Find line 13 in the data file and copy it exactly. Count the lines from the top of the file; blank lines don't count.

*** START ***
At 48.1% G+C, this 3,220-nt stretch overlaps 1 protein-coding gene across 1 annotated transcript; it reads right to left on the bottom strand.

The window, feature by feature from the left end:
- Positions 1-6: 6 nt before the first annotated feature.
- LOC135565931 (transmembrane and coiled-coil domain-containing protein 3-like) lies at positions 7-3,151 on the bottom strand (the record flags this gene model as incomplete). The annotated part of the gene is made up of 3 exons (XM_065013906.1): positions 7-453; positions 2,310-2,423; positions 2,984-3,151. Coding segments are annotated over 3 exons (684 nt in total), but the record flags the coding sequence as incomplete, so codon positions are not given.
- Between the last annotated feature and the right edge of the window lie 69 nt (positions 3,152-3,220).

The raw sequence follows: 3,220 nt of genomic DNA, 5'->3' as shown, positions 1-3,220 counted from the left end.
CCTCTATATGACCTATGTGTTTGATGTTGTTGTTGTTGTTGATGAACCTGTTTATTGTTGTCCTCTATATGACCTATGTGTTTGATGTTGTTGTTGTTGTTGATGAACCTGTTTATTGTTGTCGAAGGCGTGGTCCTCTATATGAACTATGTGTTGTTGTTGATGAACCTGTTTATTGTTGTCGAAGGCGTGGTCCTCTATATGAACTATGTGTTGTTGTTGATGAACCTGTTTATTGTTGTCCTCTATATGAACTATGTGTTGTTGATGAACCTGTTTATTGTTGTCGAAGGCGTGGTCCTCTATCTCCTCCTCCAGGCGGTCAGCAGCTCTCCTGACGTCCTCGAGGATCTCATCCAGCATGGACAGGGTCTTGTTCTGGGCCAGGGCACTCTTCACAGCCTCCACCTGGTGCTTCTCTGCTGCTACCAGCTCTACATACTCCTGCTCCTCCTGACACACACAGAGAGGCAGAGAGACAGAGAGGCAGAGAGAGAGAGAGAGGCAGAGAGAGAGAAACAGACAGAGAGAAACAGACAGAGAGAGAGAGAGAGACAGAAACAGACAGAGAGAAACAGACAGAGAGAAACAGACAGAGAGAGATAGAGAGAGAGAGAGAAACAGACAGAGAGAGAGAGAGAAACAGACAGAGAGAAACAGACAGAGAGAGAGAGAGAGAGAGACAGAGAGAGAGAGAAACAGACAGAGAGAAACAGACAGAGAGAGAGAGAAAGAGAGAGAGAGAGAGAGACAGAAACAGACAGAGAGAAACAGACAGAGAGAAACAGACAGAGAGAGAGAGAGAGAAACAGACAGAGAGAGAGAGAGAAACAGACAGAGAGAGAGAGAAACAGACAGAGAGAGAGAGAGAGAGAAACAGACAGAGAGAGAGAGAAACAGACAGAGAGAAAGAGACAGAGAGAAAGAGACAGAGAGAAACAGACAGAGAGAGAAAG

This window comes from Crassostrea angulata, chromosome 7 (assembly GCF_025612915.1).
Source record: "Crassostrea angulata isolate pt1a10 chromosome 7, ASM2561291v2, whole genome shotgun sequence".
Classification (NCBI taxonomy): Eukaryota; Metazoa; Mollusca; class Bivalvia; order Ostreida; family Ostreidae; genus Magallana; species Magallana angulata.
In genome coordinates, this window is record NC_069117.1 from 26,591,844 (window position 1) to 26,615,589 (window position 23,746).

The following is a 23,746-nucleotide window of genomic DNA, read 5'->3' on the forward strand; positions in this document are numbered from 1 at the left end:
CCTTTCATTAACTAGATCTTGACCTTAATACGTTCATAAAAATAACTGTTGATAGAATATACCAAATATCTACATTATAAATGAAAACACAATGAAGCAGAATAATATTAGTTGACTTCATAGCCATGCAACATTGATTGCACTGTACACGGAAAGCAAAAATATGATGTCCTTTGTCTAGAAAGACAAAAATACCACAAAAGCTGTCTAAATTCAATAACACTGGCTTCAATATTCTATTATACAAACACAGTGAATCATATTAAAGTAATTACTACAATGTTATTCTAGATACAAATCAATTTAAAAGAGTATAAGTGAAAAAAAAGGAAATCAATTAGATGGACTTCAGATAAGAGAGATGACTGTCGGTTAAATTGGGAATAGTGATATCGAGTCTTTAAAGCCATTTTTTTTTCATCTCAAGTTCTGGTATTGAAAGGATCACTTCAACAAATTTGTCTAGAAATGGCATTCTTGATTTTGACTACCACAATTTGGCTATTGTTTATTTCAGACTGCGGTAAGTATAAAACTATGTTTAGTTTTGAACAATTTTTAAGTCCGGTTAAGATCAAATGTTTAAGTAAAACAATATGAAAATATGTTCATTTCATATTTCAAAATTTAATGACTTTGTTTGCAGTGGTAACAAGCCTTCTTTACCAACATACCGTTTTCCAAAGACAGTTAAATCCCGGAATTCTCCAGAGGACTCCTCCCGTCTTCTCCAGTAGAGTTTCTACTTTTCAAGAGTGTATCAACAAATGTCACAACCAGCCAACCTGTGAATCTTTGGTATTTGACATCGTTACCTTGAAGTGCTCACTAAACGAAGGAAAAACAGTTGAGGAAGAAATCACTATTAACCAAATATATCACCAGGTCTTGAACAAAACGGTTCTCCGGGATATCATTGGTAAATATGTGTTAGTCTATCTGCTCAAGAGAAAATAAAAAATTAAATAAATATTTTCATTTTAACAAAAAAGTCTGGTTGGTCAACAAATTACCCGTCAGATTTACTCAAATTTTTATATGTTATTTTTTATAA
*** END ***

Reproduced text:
CCTTTCATTAACTAGATCTTGACCTTAATACGTTCATAAAAATAACTGTTGATAGAATATACCAAATATCTACATTATAAATGAAAACACAATGAAGCAGAATAATATTAGTTGACTTCATAGCCATGCAACATTGATTGCACTGTACACGGAAAGCAAAAATATGATGTCCTTTGTCTAGAAAGACAAAAATACCACAAAAGCTGTCTAAATTCAATAACACTGGCTTCAATATTCTATTATACAAACACAGTGAATCATATTAAAGTAATTACTACAATGTTATTCTAGATACAAATCAATTTAAAAGAGTATAAGTGAAAAAAAAGGAAATCAATTAGATGGACTTCAGATAAGAGAGATGACTGTCGGTTAAATTGGGAATAGTGATATCGAGTCTTTAAAGCCATTTTTTTTTCATCTCAAGTTCTGGTATTGAAAGGATCACTTCAACAAATTTGTCTAGAAATGGCATTCTTGATTTTGACTACCACAATTTGGCTATTGTTTATTTCAGACTGCGGTAAGTATAAAACTATGTTTAGTTTTGAACAATTTTTAAGTCCGGTTAAGATCAAATGTTTAAGTAAAACAATATGAAAATATGTTCATTTCATATTTCAAAATTTAATGACTTTGTTTGCAGTGGTAACAAGCCTTCTTTACCAACATACCGTTTTCCAAAGACAGTTAAATCCCGGAATTCTCCAGAGGACTCCTCCCGTCTTCTCCAGTAGAGTTTCTACTTTTCAAGAGTGTATCAACAAATGTCACAACCAGCCAACCTGTGAATCTTTGGTATTTGACATCGTTACCTTGAAGTGCTCACTAAACGAAGGAAAAACAGTTGAGGAAGAAATCACTATTAACCAAATATATCACCAGGTCTTGAACAAAACGGTTCTCCGGGATATCATTGGTAAATATGTGTTAGTCTATCTGCTCAAGAGAAAATAAAAAATTAAATAAATATTTTCATTTTAACAAAAAAGTCTGGTTGGTCAACAAATTACCCGTCAGATTTACTCAAATTTTTATATGTTATTTTTTATAA